Nicole spent a year in the development office at New York’s Urban Health Plan, where she first fell in love with social media.
“It was a great role to have because there had never been any leadership in terms of how to manage social media for this organization,” she said. “I was really able to get my hands dirty and sink my teeth into creating the role.”
After her time at the community health non-profit and a stint as an associate at PRSA, a former colleague recruited her to be the marketing manager at a new performance marketing company. Nicole wore many hats there, managing everything from PR and social media to content development and SEO.
First taste of solo PR freedom
Two years later, the company restructured and Nicole was let go. She updated her resume and started applying for new positions, but she knew she also needed a source of income during the transition.
“If you have a job or not, you still have to pay the bills,” she said. “I started looking for freelance opportunities while I was out of work because I said, You know what, at least I can stay active in the field and still have experience as I'm applying for a full-time job.”
She calls this period her first taste of entrepreneurship, and it wasn’t long before she connected with and began contracting for a solo PR colleague. Nicole attended media meet-and-greet shows, traveled to meet with clients and even flew to Las Vegas for CES, the annual consumer electronics trade show.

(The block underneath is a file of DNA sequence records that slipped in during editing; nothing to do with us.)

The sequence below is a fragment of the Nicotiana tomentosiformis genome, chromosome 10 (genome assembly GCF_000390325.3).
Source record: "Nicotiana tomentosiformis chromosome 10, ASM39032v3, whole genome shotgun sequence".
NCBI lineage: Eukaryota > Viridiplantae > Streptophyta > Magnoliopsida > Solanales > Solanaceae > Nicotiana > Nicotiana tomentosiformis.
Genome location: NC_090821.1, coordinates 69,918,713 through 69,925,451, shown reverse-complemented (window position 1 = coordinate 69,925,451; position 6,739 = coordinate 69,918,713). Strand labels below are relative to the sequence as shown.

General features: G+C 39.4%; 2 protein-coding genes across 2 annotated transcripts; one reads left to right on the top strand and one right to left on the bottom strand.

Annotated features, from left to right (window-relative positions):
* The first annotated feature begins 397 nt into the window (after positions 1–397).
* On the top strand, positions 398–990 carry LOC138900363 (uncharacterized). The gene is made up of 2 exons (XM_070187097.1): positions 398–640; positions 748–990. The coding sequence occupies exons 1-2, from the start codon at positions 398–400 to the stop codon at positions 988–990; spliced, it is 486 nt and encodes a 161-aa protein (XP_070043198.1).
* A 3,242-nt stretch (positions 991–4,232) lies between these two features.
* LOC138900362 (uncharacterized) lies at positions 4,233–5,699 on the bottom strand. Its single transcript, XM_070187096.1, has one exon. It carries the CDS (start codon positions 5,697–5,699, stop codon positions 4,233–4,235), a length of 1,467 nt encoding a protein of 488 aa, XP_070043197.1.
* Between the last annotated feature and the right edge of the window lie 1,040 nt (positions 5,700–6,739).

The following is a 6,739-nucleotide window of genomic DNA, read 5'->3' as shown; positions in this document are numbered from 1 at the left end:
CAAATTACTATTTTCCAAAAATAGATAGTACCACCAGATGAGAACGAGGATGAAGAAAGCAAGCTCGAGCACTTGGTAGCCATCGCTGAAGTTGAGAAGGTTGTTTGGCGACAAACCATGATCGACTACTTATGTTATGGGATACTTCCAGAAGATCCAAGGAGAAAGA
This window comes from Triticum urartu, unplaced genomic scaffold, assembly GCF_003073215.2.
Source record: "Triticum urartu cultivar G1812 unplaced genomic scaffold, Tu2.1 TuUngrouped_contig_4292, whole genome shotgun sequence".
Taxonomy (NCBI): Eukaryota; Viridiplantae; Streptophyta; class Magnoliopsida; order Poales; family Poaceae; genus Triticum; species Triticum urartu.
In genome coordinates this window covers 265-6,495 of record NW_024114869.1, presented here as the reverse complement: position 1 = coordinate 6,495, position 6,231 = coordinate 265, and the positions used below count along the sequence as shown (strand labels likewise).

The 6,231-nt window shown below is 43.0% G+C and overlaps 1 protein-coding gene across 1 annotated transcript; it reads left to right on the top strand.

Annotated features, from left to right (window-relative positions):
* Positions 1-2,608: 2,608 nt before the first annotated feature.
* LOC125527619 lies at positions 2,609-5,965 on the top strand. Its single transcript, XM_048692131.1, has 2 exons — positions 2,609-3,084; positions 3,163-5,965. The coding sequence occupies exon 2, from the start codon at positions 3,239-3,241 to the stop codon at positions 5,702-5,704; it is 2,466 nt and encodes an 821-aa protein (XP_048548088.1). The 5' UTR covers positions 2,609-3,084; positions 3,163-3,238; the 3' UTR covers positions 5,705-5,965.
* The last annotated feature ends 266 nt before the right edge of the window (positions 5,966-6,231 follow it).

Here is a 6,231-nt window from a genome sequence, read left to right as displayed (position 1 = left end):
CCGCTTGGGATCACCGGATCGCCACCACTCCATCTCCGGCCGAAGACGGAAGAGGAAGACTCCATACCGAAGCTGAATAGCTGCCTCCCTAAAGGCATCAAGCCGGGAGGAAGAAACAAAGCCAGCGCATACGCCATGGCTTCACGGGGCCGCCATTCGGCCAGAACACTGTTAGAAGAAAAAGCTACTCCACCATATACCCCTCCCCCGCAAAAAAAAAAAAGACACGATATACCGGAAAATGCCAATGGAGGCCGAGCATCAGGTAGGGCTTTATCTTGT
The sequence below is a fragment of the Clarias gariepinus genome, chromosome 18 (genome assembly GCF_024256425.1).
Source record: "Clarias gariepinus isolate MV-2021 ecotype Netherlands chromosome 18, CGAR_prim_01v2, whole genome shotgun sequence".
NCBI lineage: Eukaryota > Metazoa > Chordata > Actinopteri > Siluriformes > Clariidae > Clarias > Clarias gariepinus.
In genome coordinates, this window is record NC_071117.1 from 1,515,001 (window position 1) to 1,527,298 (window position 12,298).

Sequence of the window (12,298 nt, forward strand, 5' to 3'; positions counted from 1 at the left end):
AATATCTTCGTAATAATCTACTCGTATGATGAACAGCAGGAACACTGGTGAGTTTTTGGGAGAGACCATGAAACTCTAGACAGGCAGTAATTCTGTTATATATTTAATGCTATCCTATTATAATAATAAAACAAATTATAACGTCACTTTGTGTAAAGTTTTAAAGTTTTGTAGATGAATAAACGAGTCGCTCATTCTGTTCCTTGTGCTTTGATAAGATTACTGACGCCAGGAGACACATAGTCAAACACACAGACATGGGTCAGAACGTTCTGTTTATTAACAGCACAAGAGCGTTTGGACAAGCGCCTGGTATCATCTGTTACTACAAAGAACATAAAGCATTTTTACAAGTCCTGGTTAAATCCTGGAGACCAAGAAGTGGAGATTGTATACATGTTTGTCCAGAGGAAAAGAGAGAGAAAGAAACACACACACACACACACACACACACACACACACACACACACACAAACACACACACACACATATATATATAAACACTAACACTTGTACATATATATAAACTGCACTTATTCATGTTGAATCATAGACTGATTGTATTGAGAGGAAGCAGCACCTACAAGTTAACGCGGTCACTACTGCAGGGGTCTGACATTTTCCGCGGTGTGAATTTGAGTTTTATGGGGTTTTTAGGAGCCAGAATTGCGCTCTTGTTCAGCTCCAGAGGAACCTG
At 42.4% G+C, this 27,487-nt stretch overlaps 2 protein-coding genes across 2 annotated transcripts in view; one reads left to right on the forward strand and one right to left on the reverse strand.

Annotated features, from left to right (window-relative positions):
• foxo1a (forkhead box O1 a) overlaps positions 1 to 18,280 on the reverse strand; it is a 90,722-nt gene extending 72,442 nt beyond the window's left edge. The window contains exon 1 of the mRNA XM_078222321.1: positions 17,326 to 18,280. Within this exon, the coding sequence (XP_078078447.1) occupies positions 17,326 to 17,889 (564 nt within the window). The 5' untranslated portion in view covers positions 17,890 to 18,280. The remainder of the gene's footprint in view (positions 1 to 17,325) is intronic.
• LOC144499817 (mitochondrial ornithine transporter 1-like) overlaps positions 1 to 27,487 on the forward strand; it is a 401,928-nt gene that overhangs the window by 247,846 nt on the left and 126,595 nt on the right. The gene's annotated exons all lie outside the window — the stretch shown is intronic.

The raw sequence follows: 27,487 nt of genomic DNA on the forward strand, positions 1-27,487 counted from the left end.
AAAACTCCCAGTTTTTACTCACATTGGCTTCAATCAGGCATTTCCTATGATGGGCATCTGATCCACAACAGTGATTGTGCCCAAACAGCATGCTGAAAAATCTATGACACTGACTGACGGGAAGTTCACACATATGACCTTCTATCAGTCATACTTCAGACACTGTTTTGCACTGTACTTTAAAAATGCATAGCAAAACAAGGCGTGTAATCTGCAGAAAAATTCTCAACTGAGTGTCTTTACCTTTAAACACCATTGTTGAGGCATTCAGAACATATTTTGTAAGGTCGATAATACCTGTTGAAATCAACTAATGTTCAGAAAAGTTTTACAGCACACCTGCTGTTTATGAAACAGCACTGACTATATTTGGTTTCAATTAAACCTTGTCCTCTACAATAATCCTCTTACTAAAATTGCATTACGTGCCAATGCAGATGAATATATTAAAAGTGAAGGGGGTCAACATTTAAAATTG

“This was the first time that I was seeing, Wow, here are people that are running their own companies and have their own clients,” she said. “They don't have to go into an office every day. They're not chained to a desk. This was very different and very interesting to me.”
It was this experience that pushed Nicole to find her own clients, and she did, securing two regular clients that she worked with before one of them offered to hire her full time.
“I jumped at it,” she said. “I was still not secure in thinking I could run a business full time — that had not occurred to me yet. So I took the job as a public affairs manager, and I think it was good that I did it because I was in the role for a year and decided that having a full-time job again was not for me.”